The New York Department of Financial Services issued an order on Wednesday that it will immediately start accepting applications and formal proposals for the establishment of virtual currency exchanges. NYDFS Superintendent Benjamin Lawsky said that recent problems at several Bitcoin exchange firms “further demonstrate the urgent need for stronger oversight of virtual currency exchanges, including robust standards for consumer protection, cyber security, and anti-money laundering compliance.” He also said that his department “will continue to proceed swiftly and thoughtfully to provide rules of the road for reputable virtual currency firms seeking to conduct business on-shore in a responsible manner.”
Lawsky gave notice that a regulatory framework would be proposed by the end of the second quarter of 2014 and approved exchanges would “ultimately” be expected to comply with such rules. The order states that “any appropriate framework should include strong legal and operational controls, including robust BSA/AML requirements.” The concept of a “BitLicense” still appears to be on the table as part of this initiative.
The Texas Banking Department also announced last week that it will be issuing regulations addressing virtual currencies in the next 60 days.
Virtual currency, and Bitcoin in particular, continue to attract attention in Washington, D.C., as well. Sen. Joe Manchin (D-W.Va), a key member of the Senate Banking Committee, has proposed the United States issue a ban on Bitcoin in a letter to federal financial regulators. “This virtual currency is currently unregulated and has allowed users to participate in illicit activity, while also being highly unstable and disruptive to our economy,” he wrote to Chair of the Federal Reserve Board Janet Yellen and Treasury Secretary Jack Lew, among others.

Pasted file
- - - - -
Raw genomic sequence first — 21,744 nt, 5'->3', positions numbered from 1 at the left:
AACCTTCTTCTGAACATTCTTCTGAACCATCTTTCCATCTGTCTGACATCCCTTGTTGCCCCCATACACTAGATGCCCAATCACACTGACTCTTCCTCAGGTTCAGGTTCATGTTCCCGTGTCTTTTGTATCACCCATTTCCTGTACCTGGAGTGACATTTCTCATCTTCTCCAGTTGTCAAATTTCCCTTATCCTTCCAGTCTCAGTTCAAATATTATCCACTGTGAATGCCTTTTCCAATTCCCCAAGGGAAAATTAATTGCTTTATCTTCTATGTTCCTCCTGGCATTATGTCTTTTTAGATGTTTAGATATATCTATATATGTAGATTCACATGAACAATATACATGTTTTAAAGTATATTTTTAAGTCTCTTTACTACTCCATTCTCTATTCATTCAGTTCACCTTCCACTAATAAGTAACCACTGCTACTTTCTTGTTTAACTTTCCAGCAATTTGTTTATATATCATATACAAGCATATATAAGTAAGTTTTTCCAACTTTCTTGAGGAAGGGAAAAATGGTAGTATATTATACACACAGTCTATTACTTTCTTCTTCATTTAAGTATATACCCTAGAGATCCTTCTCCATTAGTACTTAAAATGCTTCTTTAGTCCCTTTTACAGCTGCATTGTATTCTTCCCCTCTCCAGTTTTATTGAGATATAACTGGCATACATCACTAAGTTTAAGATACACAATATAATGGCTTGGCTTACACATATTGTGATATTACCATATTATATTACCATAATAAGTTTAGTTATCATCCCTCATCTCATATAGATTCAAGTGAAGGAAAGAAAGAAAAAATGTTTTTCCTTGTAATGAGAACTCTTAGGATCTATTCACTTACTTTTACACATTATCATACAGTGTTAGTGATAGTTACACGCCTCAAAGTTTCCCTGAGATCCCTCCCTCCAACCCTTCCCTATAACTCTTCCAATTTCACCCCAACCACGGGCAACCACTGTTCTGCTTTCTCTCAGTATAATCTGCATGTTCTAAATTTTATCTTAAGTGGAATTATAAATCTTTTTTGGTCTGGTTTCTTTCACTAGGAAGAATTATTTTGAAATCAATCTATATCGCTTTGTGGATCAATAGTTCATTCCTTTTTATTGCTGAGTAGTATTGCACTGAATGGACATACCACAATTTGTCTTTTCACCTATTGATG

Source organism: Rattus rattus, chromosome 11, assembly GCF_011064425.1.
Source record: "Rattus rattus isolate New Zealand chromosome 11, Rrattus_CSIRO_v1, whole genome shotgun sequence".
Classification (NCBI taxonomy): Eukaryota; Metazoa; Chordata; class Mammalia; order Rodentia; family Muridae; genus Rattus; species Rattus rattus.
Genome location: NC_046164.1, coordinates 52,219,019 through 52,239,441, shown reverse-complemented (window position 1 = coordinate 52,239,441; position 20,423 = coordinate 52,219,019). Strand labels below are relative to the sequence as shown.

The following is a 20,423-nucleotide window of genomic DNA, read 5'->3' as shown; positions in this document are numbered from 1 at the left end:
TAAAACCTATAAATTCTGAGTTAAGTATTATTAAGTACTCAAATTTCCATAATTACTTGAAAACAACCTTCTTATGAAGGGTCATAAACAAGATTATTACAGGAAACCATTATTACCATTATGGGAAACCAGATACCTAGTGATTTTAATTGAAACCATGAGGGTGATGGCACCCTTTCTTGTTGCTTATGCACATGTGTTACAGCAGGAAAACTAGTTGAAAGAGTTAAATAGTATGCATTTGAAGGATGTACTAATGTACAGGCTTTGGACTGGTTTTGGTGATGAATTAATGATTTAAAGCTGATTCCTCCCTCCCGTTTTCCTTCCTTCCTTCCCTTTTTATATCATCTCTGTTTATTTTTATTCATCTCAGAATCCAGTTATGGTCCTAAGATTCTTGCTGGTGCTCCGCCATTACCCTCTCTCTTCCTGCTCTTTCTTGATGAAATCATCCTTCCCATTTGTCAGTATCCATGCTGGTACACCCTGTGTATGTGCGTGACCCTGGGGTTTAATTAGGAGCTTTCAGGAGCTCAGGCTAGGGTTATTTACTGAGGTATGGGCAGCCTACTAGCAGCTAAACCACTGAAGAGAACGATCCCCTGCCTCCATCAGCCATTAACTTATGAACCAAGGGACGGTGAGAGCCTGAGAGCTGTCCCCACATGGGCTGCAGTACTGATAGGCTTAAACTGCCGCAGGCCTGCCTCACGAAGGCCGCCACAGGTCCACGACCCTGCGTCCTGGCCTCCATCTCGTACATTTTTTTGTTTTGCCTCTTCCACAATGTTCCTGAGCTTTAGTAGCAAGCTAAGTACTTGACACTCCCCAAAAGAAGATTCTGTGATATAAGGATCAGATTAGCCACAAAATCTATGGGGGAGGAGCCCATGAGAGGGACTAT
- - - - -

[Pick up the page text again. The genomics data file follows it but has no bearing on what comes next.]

One lawmaker responded to Sen. Manchin’s with his own letter to regulators, tongue firmly in cheek. Rep. Jared Pollis (D-Colo.) suggested that banning cash would be just as effective as banning Bitcoins, writing that “[d]ollar bills are present in nearly all major drug busts in the United States and many abroad.” Cash allows for anonymous transactions perfect for illegal activity “from drug purchases, to hit men, to prostitutes,” Rep. Pollis wrote, noting that digital currencies are also carbon neutral and more environmentally friendly than cash.
Testifying at a hearing of the Senate Banking Committee, Chair of the Federal Reserve Board Janet Yellen said her agency has no plans – and no jurisdiction – to issue regulations.
Yellen told lawmakers that Bitcoin and other digital “payment innovations” are outside the Board’s purview. “To the best of my knowledge, there is no intersection in any way between Bitcoin and banks that the Fed has the ability to supervise and regulate.” Responding to a question from Sen. Manchin (D-W.Va.), Yellen said, “the Fed does not have authority with respect to Bitcoin.”
Instead, Yellen said virtual currency would fall under the purview of the Justice Department and/or the Financial Crimes Enforcement Network within the Treasury Department. “They have indicated that their money laundering statutes are adequate to meet their own enforcement needs,” she said.
The Chairwoman proposed another possible regulator: Congress. “It certainly would be appropriate, I think, for Congress to ask questions about what the right legal structure would be for virtual currencies that involve nontraditional players,” she told the Committee.
The recent failure of several Bitcoin exchanges generated statements from other legislators. Some – like Sen. Tom Carper (D-Del.) – called for regulation as an attempt to protect consumers. “U.S. policymakers and regulators can and should learn from this incident,” he said in a statement. “As any industry matures it will face growing pains.”
To read the New York Department of Financial Services’ issue on public order on virtual currency exchanges, click here.
To read Sen. Manchin’s letter, click here.
To read Rep. Pollis’ letter, click here.
Why it matters: A road map for regulation of virtual currency is beginning to emerge as more states appear willing to consider issuing licenses for entities offering exchange and other services involving virtual currency. While immediate action at the federal level seems unlikely, several states are expected to be acting on new regulations soon. Most importantly, Bitcoin and virtual currencies businesses can start the process of getting a license to serve customers in one of the most desirable markets in the US. (Click here to read our previous newsletter.) Whether or not federal lawmakers will take action remains to be seen.